Discover more from Pilgrim's Bread
April 11: Psalm 18
Leviticus 15; Psalm 18; Proverbs 29; 2 Thessalonians 3
David here celebrates the Lord giving him victory over all his enemies. His gratitude runs in three movements: first an metaphorical portrait of the Lord’s power (1-15); then the reason the Lord delivered him (16-30); and finally the nature of David’s victory (31-45). All this is capped off with praise to the Lord (46-50).
We’re not sure what real-life moments David is referring to in the first section; perhaps all. Regardless, the point is clear: the Lord’s anger (7) against Saul and the rest of David’s enemies was no less great and mighty than if hailstones, coals of fire and lightning had come down from the sky (13-14).
The LORD did this because David was “blameless” (23). “Blameless” does not mean “perfect”; rather, it means to have not “wickedly departed” from God (21). Instead he was merciful (25) and generally pure (26). At the core of this was humility (27).
To this character God responded in like kind, mercifully becoming David’s “rock” (31) and equipping him for war (32). The last section graphically describes David’s warmaking: thrusting his sword right through his enemies, as God provided David with their necks (40). His enemies cried for help (41), but David “beat them fine as dust” (42), throwing them away like so much refuse.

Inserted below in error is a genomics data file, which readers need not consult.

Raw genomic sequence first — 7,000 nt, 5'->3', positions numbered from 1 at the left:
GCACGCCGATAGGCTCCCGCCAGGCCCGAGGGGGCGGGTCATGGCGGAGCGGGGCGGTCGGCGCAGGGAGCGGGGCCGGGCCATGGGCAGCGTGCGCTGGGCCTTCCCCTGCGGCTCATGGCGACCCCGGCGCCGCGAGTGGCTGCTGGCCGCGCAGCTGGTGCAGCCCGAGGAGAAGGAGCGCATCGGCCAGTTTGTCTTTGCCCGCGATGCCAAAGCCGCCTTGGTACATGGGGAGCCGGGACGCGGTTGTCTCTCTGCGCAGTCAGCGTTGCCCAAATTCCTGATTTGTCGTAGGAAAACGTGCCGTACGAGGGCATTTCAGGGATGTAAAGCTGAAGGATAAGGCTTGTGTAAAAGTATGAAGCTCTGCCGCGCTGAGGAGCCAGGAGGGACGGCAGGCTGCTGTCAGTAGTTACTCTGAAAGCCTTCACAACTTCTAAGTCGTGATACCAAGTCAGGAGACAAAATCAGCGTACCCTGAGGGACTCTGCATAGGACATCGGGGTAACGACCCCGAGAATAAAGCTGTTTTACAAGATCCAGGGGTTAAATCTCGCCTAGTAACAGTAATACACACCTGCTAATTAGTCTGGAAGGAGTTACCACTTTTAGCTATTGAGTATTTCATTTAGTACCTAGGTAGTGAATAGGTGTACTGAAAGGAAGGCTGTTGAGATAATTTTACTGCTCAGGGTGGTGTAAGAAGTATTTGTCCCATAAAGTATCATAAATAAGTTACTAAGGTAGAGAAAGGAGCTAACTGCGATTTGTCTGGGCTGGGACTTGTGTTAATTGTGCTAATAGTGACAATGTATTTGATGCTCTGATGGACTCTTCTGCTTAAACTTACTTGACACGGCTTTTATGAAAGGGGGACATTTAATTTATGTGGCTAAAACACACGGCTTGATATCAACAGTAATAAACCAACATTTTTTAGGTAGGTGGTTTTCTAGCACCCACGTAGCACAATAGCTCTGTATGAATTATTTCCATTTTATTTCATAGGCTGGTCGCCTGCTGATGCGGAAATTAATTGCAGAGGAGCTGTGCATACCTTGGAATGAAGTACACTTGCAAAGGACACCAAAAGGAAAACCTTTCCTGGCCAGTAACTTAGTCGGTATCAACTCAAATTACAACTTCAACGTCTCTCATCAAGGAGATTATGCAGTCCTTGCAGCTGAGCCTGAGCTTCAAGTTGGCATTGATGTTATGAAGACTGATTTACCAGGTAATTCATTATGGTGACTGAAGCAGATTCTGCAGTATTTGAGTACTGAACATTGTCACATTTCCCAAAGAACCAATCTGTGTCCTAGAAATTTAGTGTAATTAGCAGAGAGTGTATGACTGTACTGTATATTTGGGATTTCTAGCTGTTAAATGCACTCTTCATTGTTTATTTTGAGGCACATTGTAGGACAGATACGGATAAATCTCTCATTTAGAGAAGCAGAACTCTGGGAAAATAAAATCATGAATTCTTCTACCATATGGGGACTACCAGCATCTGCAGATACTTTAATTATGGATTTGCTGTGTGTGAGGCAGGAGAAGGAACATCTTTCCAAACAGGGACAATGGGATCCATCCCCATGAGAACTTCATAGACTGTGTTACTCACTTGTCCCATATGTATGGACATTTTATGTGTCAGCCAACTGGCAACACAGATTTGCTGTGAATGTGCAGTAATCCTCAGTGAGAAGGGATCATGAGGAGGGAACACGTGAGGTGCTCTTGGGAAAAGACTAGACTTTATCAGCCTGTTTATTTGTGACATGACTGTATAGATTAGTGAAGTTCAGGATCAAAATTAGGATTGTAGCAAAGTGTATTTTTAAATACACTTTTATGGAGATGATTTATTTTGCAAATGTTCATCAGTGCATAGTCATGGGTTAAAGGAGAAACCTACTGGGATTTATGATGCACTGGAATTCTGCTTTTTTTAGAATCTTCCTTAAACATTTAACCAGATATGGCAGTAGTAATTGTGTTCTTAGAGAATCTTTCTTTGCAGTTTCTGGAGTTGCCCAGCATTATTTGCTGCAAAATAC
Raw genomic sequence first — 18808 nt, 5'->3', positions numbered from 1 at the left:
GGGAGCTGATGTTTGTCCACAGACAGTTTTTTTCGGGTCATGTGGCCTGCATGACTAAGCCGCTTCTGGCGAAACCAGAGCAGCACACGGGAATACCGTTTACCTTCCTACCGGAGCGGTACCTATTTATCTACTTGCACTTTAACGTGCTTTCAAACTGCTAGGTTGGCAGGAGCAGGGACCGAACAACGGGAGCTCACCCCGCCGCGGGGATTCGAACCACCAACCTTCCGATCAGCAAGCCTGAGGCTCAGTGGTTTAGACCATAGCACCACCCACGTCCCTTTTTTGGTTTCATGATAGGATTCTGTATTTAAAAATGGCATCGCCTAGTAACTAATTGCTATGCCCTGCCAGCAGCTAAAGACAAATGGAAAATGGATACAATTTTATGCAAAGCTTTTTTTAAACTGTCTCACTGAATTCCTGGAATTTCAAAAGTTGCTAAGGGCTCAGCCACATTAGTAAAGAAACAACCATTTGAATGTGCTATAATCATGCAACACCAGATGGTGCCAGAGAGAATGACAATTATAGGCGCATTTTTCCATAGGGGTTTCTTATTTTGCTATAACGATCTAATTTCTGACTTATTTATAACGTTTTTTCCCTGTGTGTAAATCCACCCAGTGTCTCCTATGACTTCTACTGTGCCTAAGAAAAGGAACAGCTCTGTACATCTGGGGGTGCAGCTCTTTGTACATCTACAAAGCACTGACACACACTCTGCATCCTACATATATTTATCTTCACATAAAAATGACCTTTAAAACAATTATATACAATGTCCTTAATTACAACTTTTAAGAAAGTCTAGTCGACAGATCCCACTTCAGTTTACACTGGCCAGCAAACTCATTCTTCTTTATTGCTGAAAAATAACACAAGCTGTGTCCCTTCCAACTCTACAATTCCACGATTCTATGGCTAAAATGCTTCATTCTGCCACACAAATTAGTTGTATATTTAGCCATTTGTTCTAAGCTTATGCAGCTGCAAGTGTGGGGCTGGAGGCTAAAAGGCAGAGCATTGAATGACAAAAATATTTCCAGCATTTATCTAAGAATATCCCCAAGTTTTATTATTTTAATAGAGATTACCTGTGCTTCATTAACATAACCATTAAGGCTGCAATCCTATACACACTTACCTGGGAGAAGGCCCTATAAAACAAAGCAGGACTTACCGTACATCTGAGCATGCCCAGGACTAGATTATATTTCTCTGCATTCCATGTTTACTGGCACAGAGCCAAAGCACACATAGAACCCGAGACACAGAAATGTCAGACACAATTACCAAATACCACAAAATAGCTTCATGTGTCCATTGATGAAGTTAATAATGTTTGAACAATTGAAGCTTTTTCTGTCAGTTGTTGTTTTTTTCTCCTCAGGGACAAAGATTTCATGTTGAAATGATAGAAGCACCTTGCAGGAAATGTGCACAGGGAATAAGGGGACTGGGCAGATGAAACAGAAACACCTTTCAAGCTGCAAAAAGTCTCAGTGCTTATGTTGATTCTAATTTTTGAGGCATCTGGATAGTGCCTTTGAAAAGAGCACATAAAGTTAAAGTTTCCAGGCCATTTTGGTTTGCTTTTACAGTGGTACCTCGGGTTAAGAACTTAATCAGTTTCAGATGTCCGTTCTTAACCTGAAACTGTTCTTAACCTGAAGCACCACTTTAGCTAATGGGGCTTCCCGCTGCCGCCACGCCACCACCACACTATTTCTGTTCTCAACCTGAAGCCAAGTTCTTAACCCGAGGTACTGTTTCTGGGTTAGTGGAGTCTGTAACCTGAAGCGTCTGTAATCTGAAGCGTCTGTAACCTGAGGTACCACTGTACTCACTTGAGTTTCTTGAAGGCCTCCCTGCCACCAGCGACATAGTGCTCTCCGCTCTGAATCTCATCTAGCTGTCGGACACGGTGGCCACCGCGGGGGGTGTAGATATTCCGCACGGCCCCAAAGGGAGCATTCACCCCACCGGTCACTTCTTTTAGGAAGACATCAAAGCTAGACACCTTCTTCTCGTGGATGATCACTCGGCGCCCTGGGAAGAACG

Some might get skittish at this point. But warmaking is exactly what David does, and what God equips him for. But is that for us Christians, here on the other side of the cross? Is the church to wage war, and fight?
Unequivocally and unapologetically, yes. After all, the Great Commission’s goal is world conquest (Matt. 28:19), with every tongue, tribe and nation baptized into His name and living under His reign. Thus we must realize that this Psalm is first not about us - David’s experience is a living parable of Christ’s soon and final victory over every authority and power . . .
. . . Which he will accomplish through His fighters (2 Tim. 4:7) who walk blamelessly (24), according to the merciful character of God (25). Purity in us invites God to make our feet of salvation lively; to train our hands for war; to shield us from the enemy’s arrows; to sustain us; and make us great (32-35). For God exalts the humble (Luke 18:14).
Yet we are not an earthly nation, but a heavenly, spiritual one (1 Peter 1:9). Thus our weapons are spiritual, too: bread, wine and water; a body broken, a life given, and a baptism in his name commanded. Before the church wielding these weapons even the gates of hell shall not stand (Matt. 16:18). One day, David’s praise will be ours.